Cultural pluralism
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  • This is not a unique status nor a form of privileged consciousness; everyone is implicated in these systems. But being a lesbian tests the meanings of sexual identity in ways that evoke intense, sometimes violent, social disapproval, while being straight is taken for granted as a neutral position form which gay folks deviate. Deviant, pervert, invert, queer – the names describe twists, turns, and distortions in whole, true sexualities, embodied in ‘real’ women and ‘real’ men.
  • Partly this stems from an opposition to the tyranny of straight sexuality in all sectors of Western cultures.
  • Discuss the promoted idea of gay rights similar to civil rights movement.
  • People effected by such are the...blacks, 3 rd world people, working class, elders and women.

Cultural pluralism Presentation Transcript

  • 1. Group 1: October 10 th 2007
  • 2.
    • SUMMARY
    • To be a lesbian means to deal with :
    • cultural identities
    • representations and institutions and
    • a history of sexual regulation.
  • 3.
    • SUMMARY CONT’D
    • “ Lesbian culture and lesbian participation in more generalized gay cultures – fascinate me.”
    • “ Rather than roaming around in a general survey of lesbian cultures in an attempt to tease out the implications of these dynamics, I prefer to concentrate on the involvement of lesbians and gay men in one set of cultural institutions – those that comprise ‘cinema’ and related mass media.”
    • Homosexuality cannot be diagnosed or defined by medical or legal standards.
  • 4.
    • Pg193
    • Stuart Hall outlines ‘two different ways of thinking about cultural identity’
    • Group people of the same historical and cultural experiences under one identity.
    • People make their own distinctions of their identity instead of grouping themselves as one.
  • 5. Pg 194 In a conversation with four black women writers, poet and critic Jewelle Gomez observes, ‘ Words carry a certain amount of power-legitimate or not…The word “lesbian” has taken on a negative power… And for black women, “lesbian” has been a very white word. Coming out became a primary principle of the gay rights movement in the early seventies, invented as a political strategy based on the positive public declaration of sexual desire. Several companies and broadcasting networks try to stay away from shows with gay content due to the possibility of lower ratings.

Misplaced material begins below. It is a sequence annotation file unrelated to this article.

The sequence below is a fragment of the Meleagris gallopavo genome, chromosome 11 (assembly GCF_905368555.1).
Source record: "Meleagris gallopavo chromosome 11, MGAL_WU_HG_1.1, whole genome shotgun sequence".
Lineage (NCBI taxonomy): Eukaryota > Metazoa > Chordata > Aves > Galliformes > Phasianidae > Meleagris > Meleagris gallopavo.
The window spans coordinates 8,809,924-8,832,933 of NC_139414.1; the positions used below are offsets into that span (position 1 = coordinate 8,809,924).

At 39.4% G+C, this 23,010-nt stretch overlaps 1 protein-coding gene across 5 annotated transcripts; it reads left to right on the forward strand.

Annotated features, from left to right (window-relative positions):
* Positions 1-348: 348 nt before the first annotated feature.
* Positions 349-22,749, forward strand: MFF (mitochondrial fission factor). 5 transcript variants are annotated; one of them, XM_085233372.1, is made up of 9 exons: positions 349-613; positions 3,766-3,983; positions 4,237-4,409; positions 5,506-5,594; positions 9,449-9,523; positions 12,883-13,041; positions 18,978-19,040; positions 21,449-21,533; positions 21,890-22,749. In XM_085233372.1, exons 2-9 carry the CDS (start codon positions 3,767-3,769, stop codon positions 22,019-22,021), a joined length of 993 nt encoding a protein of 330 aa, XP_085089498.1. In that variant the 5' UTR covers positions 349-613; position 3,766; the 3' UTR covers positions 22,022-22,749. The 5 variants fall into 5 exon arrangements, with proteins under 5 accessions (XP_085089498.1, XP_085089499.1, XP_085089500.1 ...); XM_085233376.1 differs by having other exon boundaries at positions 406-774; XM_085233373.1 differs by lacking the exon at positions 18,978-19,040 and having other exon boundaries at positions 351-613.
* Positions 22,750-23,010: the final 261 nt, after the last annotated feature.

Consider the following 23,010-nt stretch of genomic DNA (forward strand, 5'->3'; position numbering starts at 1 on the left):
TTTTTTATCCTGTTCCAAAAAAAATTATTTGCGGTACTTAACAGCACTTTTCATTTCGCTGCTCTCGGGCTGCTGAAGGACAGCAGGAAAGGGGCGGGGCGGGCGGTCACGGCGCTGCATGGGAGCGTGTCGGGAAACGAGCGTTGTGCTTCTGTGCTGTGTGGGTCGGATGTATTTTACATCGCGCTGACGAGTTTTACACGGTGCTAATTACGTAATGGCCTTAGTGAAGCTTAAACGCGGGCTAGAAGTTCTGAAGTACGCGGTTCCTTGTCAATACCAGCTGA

• 6. Public lesbian cultures in the U.S., are historically rooted in the urban working classes. Should we applaud the appearance in mass media of characters who” happen to be gay,”? Or is it preferable to support work that portrays different sexual practices and cultures? To what extent must a gay or lesbian filmmaker work with the homophobic fears of straight viewers, distributors and exhibitors?
  • 7. Are lesbian and gay film or television screenings regressive, preventing the recognition of lesbian and gay sexualities as components of “human sexuality”? Or do these events help create solidarity? How does one defend the process of selection for these kinds of events determined by identity? If a gay filmmaker makes a film about something that has nothing to do with being gay, is that a gay film? If as straight filmmaker makes a film with lesbians in it is that a lesbian film?
  • 8. Pg. 192 ‘ There is an implicit understanding in gay cinema that homosexuality is not a sexual preference… that homosexuals are born homosexual and that homosexuality is not a chosen activity but a state of being. ‘ Vito Russo, in Film Comment ‘ The [gay] New Wave abandons the myth of an innate gay identity, focusing instead on the particularities of sexuality in a given culture.’ Richard Goldstein, in the Village Voice ‘ Perhaps it’s time to discard lesbianism – and homosexuality – as a subject. Offhandedness may be the most progressive politics of the day…’ Marcia Pally, in Film Comment
  • 9.
    • Author tries to break stereotypes that men with homosexual orientation are white.
    • Gay men of colour have to go through two degradations:
    • their race
    • sexual orientation
    • Specific events that changed authors perspective was at the gay
    • disco bar where there was picket line of people protesting triple carding.
  • 10. Watching antigay video Gay Rights, Special Rights promoted gays as white, young and wealthy. Military refused to lift policy on allowing homosexuals to be recruited in military (eg. Perry Watkins thrown out of military for having homosexual orientation). CMS (Campaign for Military Service) activists promoted idea that gay rights movement was like civil rights movement.
  • 11.
    • Meeting with HIV-negative men the author feared to bring up issue of the group’s whiteness due to fear in peers losing trust in him.
    • In the fight for gay rights they used practices used by whites:
    • - making race analogies
    • mirroring whiteness of men who run powerful institutions to win
    • credibility and acceptance
    • excluding people of colour from gay institutions -selling gay as white to raise money and make profit
    • Being white gave unearned privileges to white gay males
  • 12.
    • How we simplify human differences:
    • Dominate/subordinate
    • good/bad
    • up/down
    • Superior/inferior